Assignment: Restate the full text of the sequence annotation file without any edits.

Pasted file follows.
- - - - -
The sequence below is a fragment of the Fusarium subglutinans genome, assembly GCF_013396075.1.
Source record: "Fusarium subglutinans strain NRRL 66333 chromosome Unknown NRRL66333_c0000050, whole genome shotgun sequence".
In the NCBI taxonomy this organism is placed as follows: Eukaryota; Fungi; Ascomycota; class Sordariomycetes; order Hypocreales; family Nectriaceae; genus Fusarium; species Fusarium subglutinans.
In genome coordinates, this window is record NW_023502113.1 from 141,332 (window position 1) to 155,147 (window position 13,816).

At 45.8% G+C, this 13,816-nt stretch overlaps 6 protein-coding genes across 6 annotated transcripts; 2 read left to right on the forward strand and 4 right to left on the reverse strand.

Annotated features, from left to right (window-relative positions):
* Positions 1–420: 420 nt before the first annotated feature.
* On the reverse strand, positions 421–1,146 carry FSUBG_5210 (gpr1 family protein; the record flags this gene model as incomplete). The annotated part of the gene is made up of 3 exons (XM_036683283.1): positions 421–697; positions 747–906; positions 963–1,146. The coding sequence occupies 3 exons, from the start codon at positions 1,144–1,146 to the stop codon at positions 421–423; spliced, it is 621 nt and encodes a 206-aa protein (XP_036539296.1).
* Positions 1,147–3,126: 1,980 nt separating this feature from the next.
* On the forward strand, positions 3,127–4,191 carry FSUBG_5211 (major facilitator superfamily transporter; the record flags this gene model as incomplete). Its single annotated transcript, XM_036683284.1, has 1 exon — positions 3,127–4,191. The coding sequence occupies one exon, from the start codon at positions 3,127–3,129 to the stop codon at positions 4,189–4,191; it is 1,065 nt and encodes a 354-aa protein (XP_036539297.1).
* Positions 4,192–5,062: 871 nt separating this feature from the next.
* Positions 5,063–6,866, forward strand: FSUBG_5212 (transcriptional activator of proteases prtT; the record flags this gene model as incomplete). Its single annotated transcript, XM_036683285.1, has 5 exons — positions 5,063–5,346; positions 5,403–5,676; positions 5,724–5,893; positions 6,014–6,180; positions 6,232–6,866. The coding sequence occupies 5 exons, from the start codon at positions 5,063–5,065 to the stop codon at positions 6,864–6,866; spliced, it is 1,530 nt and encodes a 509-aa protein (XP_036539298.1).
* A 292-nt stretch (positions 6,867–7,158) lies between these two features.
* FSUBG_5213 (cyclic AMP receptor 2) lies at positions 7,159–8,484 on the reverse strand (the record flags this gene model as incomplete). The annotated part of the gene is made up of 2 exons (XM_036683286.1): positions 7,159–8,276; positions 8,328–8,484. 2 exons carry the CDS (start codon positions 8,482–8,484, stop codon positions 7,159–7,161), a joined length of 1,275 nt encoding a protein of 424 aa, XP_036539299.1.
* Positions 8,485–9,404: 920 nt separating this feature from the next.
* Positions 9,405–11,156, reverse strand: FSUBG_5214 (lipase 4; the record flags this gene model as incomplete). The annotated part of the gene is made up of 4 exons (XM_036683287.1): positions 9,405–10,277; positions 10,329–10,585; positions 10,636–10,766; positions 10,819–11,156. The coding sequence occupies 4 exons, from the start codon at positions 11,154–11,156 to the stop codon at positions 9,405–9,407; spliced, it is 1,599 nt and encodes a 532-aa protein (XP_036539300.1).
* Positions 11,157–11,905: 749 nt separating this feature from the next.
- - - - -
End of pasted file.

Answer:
The sequence below is a fragment of the Fusarium subglutinans genome, assembly GCF_013396075.1.
Source record: "Fusarium subglutinans strain NRRL 66333 chromosome Unknown NRRL66333_c0000050, whole genome shotgun sequence".
In the NCBI taxonomy this organism is placed as follows: Eukaryota; Fungi; Ascomycota; class Sordariomycetes; order Hypocreales; family Nectriaceae; genus Fusarium; species Fusarium subglutinans.
In genome coordinates, this window is record NW_023502113.1 from 141,332 (window position 1) to 155,147 (window position 13,816).

At 45.8% G+C, this 13,816-nt stretch overlaps 6 protein-coding genes across 6 annotated transcripts; 2 read left to right on the forward strand and 4 right to left on the reverse strand.

Annotated features, from left to right (window-relative positions):
* Positions 1–420: 420 nt before the first annotated feature.
* On the reverse strand, positions 421–1,146 carry FSUBG_5210 (gpr1 family protein; the record flags this gene model as incomplete). The annotated part of the gene is made up of 3 exons (XM_036683283.1): positions 421–697; positions 747–906; positions 963–1,146. The coding sequence occupies 3 exons, from the start codon at positions 1,144–1,146 to the stop codon at positions 421–423; spliced, it is 621 nt and encodes a 206-aa protein (XP_036539296.1).
* Positions 1,147–3,126: 1,980 nt separating this feature from the next.
* On the forward strand, positions 3,127–4,191 carry FSUBG_5211 (major facilitator superfamily transporter; the record flags this gene model as incomplete). Its single annotated transcript, XM_036683284.1, has 1 exon — positions 3,127–4,191. The coding sequence occupies one exon, from the start codon at positions 3,127–3,129 to the stop codon at positions 4,189–4,191; it is 1,065 nt and encodes a 354-aa protein (XP_036539297.1).
* Positions 4,192–5,062: 871 nt separating this feature from the next.
* Positions 5,063–6,866, forward strand: FSUBG_5212 (transcriptional activator of proteases prtT; the record flags this gene model as incomplete). Its single annotated transcript, XM_036683285.1, has 5 exons — positions 5,063–5,346; positions 5,403–5,676; positions 5,724–5,893; positions 6,014–6,180; positions 6,232–6,866. The coding sequence occupies 5 exons, from the start codon at positions 5,063–5,065 to the stop codon at positions 6,864–6,866; spliced, it is 1,530 nt and encodes a 509-aa protein (XP_036539298.1).
* A 292-nt stretch (positions 6,867–7,158) lies between these two features.
* FSUBG_5213 (cyclic AMP receptor 2) lies at positions 7,159–8,484 on the reverse strand (the record flags this gene model as incomplete). The annotated part of the gene is made up of 2 exons (XM_036683286.1): positions 7,159–8,276; positions 8,328–8,484. 2 exons carry the CDS (start codon positions 8,482–8,484, stop codon positions 7,159–7,161), a joined length of 1,275 nt encoding a protein of 424 aa, XP_036539299.1.
* Positions 8,485–9,404: 920 nt separating this feature from the next.
* Positions 9,405–11,156, reverse strand: FSUBG_5214 (lipase 4; the record flags this gene model as incomplete). The annotated part of the gene is made up of 4 exons (XM_036683287.1): positions 9,405–10,277; positions 10,329–10,585; positions 10,636–10,766; positions 10,819–11,156. The coding sequence occupies 4 exons, from the start codon at positions 11,154–11,156 to the stop codon at positions 9,405–9,407; spliced, it is 1,599 nt and encodes a 532-aa protein (XP_036539300.1).
* Positions 11,157–11,905: 749 nt separating this feature from the next.